In & Out of the Kitchen: Appealing apples
With the kids back in school, it’s time to turn our thoughts to autumn’s bounty, specifically the food most likely to end up on a teacher’s desk: apples.
New York is one of the biggest apple-growing states in the country, second only to Washington, and everyone around here seems to have their favorite variety, from McIntosh to Empire, Gala to Crispin. It’s a tough year for local apples: The warm spring brought on an early bloom, then a hard frost killed the blossoms. But while some local orchards are already done with apples, there are still plenty being shipped in from orchards in neighboring states.
So what to do with them? Plenty.
For starters, there’s the good ol’ American classic, mom’s apple pie. First, whip up some pie crust, and I’ll let you in on a little secret: Start with whichever recipe you’re used to using, but try swapping out half of the water for vodka. It sounds crazy, but the alcohol bakes out, and what you’re left with is a more tender crust. Once your crust is mixed together, divide it in half, form each into a disc, wrap it in plastic wrap and throw them both in the fridge.
Next, peel, core and slice up apples, around eight per pie, depending on their size. What kind? Whichever you like best in pie: my mom always used McIntosh, but I usually use Honeycrisp, while others might prefer the firmer bite and more tart flavor of varieties like Granny Smith or Jonagold. Throw the apple slices into the biggest bowl you have in the house. Add some sugar, maybe a half-cup if you’ve got sweeter apples, maybe three-quarters of a cup if your apples are more tart. Toss in a couple of tablespoons of flour, a tablespoon or so of lemon juice, a few pinches of salt and your spices: nutmeg and cinnamon, in about equal amounts, then just a little bit of allspice. I use my mom’s method for this, shaking in a bit of each, stirring it all up, eating a slice of apple and tweaking as necessary until I’m happy with the flavor.
When your mixture is all ready, pull out your chilled crusts, roll out one and use it to line a pie plate and heap the apples into it — you want lots of apples, way more than seems reasonable, because they’ll shrink down as they bake. Then, roll out the second crust, making sure to roll it wider than the first, and drape it over the pie. Crimp the edges together, cut a few slits in the top for steam to escape and bake at 375 degrees on the bottom rack of your oven for, well, however long it takes, maybe a half-hour, maybe an hour. Check on it to make sure it isn’t getting too brown too quickly, and if it does, cover the top (or just the edges) with some foil. It’ll be done whenever it’s nicely browned and the apples are done to your liking — I usually stick toothpicks through the slits in the crust to check.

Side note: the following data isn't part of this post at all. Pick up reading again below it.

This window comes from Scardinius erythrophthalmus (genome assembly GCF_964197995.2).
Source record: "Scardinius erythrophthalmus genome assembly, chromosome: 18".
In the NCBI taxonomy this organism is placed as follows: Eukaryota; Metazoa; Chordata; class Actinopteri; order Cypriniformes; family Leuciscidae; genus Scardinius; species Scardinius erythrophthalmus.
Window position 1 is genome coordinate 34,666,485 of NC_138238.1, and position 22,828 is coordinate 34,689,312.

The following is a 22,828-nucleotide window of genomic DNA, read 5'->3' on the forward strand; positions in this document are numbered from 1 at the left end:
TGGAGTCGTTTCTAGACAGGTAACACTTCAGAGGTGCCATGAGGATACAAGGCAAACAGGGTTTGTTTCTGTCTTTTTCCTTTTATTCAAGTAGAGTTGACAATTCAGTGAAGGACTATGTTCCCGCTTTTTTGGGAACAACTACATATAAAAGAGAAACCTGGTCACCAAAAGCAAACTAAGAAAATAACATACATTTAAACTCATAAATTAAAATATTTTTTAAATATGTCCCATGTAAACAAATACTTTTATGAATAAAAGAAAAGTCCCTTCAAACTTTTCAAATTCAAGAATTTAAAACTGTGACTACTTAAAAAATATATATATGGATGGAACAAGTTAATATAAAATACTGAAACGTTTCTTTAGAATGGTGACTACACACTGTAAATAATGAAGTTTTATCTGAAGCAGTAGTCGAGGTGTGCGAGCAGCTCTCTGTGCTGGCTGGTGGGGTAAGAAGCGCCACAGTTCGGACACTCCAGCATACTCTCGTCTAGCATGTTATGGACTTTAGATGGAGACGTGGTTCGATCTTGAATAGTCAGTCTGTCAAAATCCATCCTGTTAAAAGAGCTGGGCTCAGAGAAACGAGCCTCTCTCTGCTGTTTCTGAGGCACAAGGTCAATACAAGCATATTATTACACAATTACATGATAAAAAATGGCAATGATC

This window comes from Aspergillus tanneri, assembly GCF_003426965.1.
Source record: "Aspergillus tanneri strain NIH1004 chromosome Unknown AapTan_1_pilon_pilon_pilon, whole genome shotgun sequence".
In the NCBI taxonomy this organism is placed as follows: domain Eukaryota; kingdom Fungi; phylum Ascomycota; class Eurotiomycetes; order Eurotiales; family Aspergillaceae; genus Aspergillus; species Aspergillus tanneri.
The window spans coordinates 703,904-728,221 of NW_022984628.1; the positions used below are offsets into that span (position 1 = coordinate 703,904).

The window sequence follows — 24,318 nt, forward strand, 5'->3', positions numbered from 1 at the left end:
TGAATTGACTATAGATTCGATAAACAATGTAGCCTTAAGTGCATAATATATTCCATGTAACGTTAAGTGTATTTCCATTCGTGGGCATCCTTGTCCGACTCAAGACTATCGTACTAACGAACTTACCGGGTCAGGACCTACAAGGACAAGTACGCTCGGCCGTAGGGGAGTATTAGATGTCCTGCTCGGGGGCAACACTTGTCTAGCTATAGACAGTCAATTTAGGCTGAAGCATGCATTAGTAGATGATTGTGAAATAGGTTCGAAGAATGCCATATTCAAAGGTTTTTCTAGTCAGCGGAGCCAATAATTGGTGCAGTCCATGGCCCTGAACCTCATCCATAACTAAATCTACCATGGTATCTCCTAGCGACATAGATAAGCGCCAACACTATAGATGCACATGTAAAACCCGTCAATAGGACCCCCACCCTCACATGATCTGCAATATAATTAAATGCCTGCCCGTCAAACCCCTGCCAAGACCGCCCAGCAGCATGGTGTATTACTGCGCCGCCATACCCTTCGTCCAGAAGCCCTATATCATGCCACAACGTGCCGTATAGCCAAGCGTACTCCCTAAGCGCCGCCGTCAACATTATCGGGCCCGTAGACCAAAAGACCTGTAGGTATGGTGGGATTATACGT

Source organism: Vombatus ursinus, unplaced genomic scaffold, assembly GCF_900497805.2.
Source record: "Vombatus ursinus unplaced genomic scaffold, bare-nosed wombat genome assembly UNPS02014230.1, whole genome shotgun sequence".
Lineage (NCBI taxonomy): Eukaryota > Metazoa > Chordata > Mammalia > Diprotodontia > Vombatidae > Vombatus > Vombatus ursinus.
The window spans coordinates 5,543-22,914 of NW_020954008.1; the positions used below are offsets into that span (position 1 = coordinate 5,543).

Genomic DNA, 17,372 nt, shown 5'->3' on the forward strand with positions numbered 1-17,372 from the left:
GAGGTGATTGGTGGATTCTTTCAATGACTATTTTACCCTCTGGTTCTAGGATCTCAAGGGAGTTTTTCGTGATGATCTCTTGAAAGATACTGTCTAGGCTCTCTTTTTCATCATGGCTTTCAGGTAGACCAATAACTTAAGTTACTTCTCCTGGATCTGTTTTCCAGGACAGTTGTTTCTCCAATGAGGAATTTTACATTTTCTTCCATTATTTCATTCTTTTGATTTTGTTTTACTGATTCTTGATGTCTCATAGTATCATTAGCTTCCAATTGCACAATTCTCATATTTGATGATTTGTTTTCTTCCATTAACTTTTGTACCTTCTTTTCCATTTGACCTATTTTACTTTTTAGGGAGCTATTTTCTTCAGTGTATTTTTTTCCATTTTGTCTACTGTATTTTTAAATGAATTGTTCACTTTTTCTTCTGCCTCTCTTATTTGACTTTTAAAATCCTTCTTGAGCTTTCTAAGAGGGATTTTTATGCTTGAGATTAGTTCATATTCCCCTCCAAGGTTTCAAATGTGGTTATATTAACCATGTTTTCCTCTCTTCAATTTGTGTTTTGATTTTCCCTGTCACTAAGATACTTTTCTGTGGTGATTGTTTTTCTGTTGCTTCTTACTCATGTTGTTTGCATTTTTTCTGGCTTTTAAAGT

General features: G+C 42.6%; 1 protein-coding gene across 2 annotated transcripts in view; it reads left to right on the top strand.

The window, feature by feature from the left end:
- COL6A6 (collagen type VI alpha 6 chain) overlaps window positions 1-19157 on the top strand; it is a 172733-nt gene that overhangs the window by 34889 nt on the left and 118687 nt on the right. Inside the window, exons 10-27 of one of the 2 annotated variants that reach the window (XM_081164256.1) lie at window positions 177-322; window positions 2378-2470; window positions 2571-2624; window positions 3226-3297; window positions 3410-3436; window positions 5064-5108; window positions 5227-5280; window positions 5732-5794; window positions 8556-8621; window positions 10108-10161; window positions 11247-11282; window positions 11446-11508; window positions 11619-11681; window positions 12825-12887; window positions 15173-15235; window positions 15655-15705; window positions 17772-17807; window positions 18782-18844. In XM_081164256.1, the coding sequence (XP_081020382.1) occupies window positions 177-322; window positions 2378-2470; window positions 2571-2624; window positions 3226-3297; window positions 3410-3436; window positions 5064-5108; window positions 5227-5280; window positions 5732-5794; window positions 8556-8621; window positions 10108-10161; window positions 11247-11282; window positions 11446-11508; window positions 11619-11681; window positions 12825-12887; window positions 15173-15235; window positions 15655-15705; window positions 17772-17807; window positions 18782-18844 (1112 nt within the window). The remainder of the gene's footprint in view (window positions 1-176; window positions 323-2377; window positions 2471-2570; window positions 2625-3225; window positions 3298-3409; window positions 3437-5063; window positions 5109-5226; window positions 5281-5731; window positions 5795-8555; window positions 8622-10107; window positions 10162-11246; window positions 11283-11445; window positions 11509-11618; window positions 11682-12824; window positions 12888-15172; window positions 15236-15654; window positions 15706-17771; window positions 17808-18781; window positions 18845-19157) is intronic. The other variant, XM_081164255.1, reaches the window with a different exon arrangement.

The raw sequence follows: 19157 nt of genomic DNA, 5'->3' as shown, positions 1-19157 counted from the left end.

Crisp an option
But what if you don’t feel like going through the effort of making pie crust? Apple crisp is just as delicious, maybe even more so (blasphemy, I know) and all you have to do for that is spread your apple mixture in the bottom of a greased baking pan. Then mix together about 11⁄2 cups of flour, three-quarters of a cup each of sugar and brown sugar, a cup of rolled oats and a teaspoon of salt, add two sticks of cold butter cut into pieces, and crumble this all together with your fingers, then crumble it over the apples. Bake at 350 degrees for about an hour, until the crisp is golden brown, the apples are tender and your house smells amazing.
Then again, maybe you’d rather save some of this autumn deliciousness for later. In that case, some applesauce is in order. Just peel, core and cut up enough apples to fill a large saucepan, add a splash of water, bring to a boil, turn down the heat and cook until the apples are tender.
Mash them up with a potato masher to whatever consistency you like (you could pull out a stick blender for this if you like your applesauce perfectly smooth), then add in a couple of tablespoons of lemon juice and some sugar, two-thirds of a cup or so. Bring to a boil so the sugar dissolves; if you’d like to add some spices into the mix, cinnamon, nutmeg and allspice are well-placed here, too, but just a bit.
Once it’s all cooked together, either put the applesauce in the fridge to chill or ladle it into sterilized canning jars, place on the jar lids, screw on the rings fingertip-tight and process the jars in a water-bath canner for 20 minutes; then, turn off the heat, let sit five minutes and remove, carefully, without tilting the jars, to a spot on your counter that’s out of the way.
Leave them alone until they are completely cooled; overnight is best. Once this is done, you can have a taste of fall anytime you want.